Having the freedom to explore the globe on a gap year can be a life changing experience. Those before you have become diving instructors in Thailand, or worked in a lively bar on Australia’s Gold Coast. Although the usual gap year haunts are extremely beautiful countries with well-established traveller amenities, wouldn’t it be fulfilling to experience something truly new?
We all have a vague idea as to what it would be like to travel to the stereotypical traveller destinations, but why not break the mould? The three destinations below offer unique opportunities to be part of unusual cultures, and immerse yourself in a country so different to home.
For a student wanting to experience four aspects of gap year life neatly enveloped in one country, Iran is a keen contender. Dizin, in the north of Iran, is a fantastic ski resort. Ramsar, is an untouched beach on the Caspian Sea, and you cannot move in the country for archaeological sites and incredible Islamic architecture.
Iran, nestled between Iraq and Afghanistan, does not jump out as a likely destination for most students. However, the conflict in the bordering countries has not spoilt Iran. The country is a kaleidoscope of colour, and the senses are pushed to their limits with the aromas of local cuisine, and the range of languages – from Greek and Arabic, to Turkish and Mongol.
Granted, politics is inescapable in Iran and, if you listen to family and friends, you will never experience the melting pot of cultures on offer. Getting a visa can be a challenge, but the best things in life often come with an initial struggle. Iran is desperate to be seen for what it really is, and not how the media portrays it.
If you want the chance to experience a misunderstood country that has some of the friendliest and warmest nationals in the world, start planning your adventure.
Places you must visit in Iran:
- Qom – considered the Jewel of Iran and one of the holiest cities in the Middle East
- Isfahan – the former capital of Iran and the most popular tourist destination in the country
- Hamedan – one of the oldest cities in Iran and the entire world, home to Persian historical relics
Comprised of Argentina and Chile, Patagonia sits on the southern tip of South America. The sparsely populated region is expansive and silent, with just Mother Nature and indigenous people calling the region home. Patagonia is home to some of the most intimidating and awe-inspiring landscapes in the world, with grasslands and azure blue lakes, and rivers interjected with the violent crags of snow-topped mountains.
Gap year travellers should first visit Los Glaciares in Argentina, and Torres del Paine in Chile. Both destinations are national parks and the only sign of tourism to be seen in the unforgiving wilderness. In an area one and a half times the size of the UK, spanning over 400,000 square miles, visitors need to plan ahead. Once outside of the national parks, you are at the mercy of the elements.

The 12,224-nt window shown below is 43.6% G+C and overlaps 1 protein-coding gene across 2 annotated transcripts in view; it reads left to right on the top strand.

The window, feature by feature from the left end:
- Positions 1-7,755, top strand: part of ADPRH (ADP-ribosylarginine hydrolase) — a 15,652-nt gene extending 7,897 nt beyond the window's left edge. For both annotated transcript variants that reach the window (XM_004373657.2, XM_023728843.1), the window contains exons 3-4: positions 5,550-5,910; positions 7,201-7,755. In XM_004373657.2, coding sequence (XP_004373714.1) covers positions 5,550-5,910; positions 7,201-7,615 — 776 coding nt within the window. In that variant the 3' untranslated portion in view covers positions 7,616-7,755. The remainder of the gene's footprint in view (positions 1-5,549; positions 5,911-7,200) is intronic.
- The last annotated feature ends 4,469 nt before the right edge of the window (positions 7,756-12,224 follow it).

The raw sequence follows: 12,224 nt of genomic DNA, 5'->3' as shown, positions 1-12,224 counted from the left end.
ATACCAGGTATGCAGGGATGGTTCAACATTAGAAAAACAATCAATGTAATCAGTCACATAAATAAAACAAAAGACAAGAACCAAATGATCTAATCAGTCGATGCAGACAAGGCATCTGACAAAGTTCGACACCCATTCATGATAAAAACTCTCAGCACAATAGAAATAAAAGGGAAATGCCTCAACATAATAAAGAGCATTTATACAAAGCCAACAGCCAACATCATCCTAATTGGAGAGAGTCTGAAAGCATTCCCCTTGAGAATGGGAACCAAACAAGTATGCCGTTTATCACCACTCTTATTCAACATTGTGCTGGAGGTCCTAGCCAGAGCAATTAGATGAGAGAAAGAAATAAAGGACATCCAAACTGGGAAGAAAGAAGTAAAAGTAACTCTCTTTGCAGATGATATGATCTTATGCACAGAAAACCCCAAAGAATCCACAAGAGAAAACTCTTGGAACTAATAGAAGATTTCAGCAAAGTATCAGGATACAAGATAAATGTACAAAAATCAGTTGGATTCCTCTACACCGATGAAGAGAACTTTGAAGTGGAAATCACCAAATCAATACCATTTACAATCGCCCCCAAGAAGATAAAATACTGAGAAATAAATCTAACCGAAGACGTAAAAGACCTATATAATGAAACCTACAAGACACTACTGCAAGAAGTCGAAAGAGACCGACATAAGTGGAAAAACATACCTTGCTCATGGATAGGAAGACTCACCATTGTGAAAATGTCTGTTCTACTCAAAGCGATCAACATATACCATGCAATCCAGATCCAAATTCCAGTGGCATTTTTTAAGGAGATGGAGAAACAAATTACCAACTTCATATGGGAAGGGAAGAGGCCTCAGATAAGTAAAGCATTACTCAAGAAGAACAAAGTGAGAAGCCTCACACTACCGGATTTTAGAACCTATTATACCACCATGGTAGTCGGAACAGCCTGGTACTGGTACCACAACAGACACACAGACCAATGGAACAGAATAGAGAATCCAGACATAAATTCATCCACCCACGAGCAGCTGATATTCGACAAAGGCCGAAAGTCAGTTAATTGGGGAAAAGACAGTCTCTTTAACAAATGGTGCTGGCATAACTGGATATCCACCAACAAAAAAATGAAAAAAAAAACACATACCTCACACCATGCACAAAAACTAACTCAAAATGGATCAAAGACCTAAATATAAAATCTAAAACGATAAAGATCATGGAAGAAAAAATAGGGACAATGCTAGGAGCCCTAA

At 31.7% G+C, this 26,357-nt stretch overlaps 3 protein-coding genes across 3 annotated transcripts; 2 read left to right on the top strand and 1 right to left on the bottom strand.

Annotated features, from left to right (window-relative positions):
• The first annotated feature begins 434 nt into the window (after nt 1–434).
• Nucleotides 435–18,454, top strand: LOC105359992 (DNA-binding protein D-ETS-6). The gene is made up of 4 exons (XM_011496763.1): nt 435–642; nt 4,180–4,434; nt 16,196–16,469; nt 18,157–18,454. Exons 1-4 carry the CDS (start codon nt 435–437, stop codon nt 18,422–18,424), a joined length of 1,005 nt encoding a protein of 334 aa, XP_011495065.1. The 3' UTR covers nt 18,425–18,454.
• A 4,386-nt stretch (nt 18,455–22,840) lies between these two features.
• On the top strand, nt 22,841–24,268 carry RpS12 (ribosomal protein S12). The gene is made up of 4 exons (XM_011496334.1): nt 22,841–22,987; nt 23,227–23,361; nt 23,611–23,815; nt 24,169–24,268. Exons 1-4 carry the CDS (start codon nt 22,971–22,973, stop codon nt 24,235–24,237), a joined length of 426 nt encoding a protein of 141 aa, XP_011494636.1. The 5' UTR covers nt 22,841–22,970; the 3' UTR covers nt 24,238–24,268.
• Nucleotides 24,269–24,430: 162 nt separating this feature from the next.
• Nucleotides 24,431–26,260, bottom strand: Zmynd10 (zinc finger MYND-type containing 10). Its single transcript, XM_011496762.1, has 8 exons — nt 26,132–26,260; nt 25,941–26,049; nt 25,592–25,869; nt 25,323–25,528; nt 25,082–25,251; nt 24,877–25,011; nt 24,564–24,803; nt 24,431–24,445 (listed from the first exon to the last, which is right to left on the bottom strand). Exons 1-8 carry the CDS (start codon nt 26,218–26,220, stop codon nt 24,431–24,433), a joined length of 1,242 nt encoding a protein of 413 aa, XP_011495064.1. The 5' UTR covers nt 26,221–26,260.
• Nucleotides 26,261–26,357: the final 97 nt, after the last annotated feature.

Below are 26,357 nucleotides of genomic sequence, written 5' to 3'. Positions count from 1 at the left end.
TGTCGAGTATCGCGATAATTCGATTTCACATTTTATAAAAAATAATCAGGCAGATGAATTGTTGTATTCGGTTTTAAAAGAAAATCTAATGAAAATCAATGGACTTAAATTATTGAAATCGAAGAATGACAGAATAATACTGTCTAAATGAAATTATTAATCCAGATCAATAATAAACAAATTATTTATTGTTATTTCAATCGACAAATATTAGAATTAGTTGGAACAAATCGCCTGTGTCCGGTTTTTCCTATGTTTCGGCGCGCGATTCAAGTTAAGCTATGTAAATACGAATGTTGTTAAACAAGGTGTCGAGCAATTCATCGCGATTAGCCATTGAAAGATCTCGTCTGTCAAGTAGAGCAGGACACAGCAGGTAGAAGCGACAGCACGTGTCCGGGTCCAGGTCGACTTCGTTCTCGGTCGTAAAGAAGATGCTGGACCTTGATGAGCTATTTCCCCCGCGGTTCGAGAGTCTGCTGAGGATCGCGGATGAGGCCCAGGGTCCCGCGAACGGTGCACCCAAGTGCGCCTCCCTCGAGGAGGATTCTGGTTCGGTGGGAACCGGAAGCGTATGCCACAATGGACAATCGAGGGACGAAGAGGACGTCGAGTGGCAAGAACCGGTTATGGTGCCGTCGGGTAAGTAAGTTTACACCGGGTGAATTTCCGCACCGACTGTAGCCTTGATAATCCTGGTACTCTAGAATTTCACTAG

Many who travel to Patagonia envisage staying a short amount of time, and end up in the country for months. Many of the hostels in the region are prepared for travellers and can arrange specialist expeditions and excursions to explore the land, part of which comprises of the southern portion of the Andes.
Although the landscapes of Patagonia are to be enjoyed, the coastal areas offer a plethora of opportunities too. Diving trips are a must, with the clear waters home to sea lions, penguins, and whales that regularly share the depths with divers.
Patagonia may seem a daunting prospect but, with ample planning, there is no reason why a year in the south of America cannot be a life changing experience.
Places you must visit in Patagonia:
- Futaleufu – hard to reach, the best rafting in the world, as well as incredible landscapes seen by few
- Port Moreno – home to an incredible glacier, a real chance to see the world at work
- Refugio Frey – an incredible hiking opportunity coveted by travellers who congregate around the great lake
What Swaziland lacks in size, it makes up for in wildlife, lively local culture, and adrenaline-boosting activities. Many who have visited Swaziland have commented that it is “true Africa”, particularly due to the native Swazi people. Despite colonialism, the traditions of the Swazi people (part of the Nguni tribe) remain untouched, and many stay in Swaziland to live as their ancestors have done so. It is the locals that can make a voyage to Swaziland so special and intimate.
Swaziland presents a unique opportunity to experience South Africa, without the tense underlying political ramifications that are notorious in other countries. Dancing and singing are a huge part of Swazi culture and traditions are proudly maintained.
There are a number of volunteering schemes for gap year students and travellers in Swaziland. If you are interested in working with the local community, there are placements in orphanages, or why not turn your hand to renovating and building schools? If your strengths lie with conservations and wildlife, there are several internships dedicated to these causes. The wildlife is incredible in Swaziland, and it is one of the few places on the planet where you can witness black and white rhino living in the bush.
Despite Swaziland’s stable and peaceful reputation, HIV, unemployment, and ivory poaching are very real issues. Therefore, volunteers are in high demand to support ongoing projects to protect the country, and help it blossom.
Places you must visit in Swaziland:
- Hlane Royal National Park – Swaziland’s largest protected park, the best place to go on safari
- Shewula Mountain Camp – get to know the local community, take part in song and dance, village walks
- Mbuluzi Game Reserve – a private conservatory of 3,000 acres with the opportunity to walk, cycle, and hike alongside herds of giraffe, zebra, and impala